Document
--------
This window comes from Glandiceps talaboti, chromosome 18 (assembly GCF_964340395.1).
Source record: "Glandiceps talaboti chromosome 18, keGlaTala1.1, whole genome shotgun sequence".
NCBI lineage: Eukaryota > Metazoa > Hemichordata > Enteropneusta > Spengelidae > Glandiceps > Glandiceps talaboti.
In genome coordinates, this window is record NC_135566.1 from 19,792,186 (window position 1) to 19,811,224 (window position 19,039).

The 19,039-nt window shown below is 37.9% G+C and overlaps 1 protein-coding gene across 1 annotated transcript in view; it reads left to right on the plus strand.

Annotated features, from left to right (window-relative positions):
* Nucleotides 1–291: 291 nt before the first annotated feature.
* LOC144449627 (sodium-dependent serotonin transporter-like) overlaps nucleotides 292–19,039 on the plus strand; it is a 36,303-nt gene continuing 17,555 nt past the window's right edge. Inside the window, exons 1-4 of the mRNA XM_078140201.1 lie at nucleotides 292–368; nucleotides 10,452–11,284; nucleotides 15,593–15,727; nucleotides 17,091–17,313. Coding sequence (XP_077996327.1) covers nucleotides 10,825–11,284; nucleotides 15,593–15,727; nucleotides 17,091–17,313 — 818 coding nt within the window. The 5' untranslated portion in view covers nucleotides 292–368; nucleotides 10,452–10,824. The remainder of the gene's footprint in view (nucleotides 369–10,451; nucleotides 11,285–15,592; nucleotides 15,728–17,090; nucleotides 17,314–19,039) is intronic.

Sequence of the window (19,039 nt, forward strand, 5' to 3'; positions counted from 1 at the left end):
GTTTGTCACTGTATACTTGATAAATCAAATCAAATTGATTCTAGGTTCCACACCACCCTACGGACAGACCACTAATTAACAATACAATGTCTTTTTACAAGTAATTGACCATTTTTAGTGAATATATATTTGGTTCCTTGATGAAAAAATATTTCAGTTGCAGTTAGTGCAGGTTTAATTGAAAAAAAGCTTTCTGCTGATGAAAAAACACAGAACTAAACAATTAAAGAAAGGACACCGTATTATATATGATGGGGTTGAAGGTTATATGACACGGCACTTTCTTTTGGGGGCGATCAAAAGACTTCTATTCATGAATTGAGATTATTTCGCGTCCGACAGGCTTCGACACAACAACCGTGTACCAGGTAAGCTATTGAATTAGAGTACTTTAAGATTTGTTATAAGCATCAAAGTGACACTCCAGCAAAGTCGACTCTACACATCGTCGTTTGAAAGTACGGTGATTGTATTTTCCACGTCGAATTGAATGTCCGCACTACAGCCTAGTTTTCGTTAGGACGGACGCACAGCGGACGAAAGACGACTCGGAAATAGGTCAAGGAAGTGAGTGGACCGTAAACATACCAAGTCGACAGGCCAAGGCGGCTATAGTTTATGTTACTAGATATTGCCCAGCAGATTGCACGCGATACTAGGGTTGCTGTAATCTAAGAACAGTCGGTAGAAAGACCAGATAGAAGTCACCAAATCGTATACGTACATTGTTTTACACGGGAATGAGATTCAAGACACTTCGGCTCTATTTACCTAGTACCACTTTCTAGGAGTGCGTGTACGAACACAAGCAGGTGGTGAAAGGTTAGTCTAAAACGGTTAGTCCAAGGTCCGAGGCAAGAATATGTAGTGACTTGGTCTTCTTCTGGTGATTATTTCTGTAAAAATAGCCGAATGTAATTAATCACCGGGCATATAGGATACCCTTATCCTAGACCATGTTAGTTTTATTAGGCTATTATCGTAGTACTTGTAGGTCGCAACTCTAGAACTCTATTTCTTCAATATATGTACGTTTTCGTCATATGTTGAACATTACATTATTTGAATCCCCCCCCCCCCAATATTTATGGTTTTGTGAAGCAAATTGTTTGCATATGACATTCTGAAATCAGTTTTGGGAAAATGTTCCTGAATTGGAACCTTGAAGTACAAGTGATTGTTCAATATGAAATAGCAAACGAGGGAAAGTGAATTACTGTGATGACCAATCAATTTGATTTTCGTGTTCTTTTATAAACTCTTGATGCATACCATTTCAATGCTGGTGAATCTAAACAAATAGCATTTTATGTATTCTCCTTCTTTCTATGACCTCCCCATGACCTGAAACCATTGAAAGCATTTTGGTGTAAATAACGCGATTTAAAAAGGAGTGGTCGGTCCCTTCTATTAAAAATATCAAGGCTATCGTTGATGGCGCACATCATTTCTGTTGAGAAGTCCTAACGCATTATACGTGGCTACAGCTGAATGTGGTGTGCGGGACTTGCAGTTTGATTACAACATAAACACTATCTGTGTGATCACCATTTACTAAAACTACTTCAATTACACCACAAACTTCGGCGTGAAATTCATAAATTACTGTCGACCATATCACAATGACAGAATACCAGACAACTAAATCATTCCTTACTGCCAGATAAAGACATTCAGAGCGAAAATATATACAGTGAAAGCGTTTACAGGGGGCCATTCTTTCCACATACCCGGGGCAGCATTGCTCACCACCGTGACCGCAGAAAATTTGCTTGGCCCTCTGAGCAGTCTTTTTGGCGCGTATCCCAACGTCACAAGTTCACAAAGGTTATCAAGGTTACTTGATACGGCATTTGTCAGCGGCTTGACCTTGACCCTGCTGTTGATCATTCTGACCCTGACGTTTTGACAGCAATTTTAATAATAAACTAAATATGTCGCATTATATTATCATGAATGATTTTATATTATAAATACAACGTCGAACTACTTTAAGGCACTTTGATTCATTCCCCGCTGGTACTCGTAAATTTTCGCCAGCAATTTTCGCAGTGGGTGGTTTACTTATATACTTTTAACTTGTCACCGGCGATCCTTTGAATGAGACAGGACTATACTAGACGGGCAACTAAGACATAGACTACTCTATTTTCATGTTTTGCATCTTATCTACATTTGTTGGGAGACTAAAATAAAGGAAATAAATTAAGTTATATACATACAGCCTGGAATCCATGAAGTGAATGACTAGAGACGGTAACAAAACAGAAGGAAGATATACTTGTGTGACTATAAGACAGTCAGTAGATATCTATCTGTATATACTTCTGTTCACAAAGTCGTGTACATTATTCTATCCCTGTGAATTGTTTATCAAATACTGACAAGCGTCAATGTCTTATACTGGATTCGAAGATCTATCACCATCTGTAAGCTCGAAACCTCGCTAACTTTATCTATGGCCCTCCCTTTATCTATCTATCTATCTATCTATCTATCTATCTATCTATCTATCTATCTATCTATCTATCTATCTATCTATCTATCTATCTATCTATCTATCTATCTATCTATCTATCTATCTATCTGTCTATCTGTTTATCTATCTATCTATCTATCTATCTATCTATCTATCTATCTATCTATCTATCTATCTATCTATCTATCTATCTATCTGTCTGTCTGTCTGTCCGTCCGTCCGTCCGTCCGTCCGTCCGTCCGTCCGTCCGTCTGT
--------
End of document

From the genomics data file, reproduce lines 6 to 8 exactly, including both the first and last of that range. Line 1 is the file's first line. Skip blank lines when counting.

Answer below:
Annotated features, from left to right (window-relative positions):
* Nucleotides 1–291: 291 nt before the first annotated feature.
* LOC144449627 (sodium-dependent serotonin transporter-like) overlaps nucleotides 292–19,039 on the plus strand; it is a 36,303-nt gene continuing 17,555 nt past the window's right edge. Inside the window, exons 1-4 of the mRNA XM_078140201.1 lie at nucleotides 292–368; nucleotides 10,452–11,284; nucleotides 15,593–15,727; nucleotides 17,091–17,313. Coding sequence (XP_077996327.1) covers nucleotides 10,825–11,284; nucleotides 15,593–15,727; nucleotides 17,091–17,313 — 818 coding nt within the window. The 5' untranslated portion in view covers nucleotides 292–368; nucleotides 10,452–10,824. The remainder of the gene's footprint in view (nucleotides 369–10,451; nucleotides 11,285–15,592; nucleotides 15,728–17,090; nucleotides 17,314–19,039) is intronic.